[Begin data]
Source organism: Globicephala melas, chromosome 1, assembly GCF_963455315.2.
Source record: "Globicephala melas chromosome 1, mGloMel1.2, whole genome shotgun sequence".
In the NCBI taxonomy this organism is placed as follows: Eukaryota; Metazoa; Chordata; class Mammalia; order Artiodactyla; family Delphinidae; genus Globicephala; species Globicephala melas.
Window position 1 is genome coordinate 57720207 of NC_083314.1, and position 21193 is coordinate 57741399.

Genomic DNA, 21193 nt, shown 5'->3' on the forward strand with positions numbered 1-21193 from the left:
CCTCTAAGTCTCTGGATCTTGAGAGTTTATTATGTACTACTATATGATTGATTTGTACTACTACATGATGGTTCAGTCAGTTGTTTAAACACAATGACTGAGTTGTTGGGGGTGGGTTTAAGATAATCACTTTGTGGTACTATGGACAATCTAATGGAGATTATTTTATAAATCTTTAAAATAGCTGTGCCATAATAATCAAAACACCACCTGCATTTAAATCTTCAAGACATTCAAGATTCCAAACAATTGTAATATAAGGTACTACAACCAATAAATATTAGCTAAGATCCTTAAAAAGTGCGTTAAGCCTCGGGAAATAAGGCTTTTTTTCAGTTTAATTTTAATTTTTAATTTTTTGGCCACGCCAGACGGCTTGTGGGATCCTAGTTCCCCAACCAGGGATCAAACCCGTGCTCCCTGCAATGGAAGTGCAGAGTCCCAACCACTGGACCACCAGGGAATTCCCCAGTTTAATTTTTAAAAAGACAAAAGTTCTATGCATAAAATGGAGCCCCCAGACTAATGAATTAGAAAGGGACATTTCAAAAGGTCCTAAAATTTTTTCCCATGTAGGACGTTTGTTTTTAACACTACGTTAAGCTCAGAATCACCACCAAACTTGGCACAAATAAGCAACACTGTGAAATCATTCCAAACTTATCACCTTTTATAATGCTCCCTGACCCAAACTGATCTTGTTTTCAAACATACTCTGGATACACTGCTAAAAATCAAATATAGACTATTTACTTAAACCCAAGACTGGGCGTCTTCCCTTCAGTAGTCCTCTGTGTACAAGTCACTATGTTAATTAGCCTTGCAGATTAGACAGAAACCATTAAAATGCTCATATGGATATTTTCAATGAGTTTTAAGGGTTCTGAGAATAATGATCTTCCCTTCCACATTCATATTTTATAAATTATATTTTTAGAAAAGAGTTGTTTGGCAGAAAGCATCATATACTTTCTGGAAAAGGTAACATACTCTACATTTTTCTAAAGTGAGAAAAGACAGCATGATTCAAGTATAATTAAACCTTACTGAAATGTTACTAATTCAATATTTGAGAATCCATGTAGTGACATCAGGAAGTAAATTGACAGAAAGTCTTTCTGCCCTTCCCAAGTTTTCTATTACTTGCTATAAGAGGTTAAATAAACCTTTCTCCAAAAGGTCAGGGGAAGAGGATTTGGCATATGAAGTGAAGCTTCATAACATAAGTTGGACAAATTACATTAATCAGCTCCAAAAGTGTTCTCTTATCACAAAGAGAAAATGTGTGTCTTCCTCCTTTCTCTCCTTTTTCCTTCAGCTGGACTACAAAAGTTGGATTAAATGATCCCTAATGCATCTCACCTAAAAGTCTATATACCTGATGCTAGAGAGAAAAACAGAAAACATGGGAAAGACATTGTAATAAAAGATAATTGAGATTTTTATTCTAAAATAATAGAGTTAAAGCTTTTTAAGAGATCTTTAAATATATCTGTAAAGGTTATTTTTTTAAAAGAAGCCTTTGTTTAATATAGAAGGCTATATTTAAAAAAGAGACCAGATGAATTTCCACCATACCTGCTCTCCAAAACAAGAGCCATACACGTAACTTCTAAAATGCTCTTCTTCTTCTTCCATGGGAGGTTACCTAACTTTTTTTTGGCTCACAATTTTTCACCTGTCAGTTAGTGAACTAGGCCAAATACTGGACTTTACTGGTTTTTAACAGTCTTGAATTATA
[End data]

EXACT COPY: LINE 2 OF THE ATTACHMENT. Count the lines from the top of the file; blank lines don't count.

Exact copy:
Source record: "Globicephala melas chromosome 1, mGloMel1.2, whole genome shotgun sequence".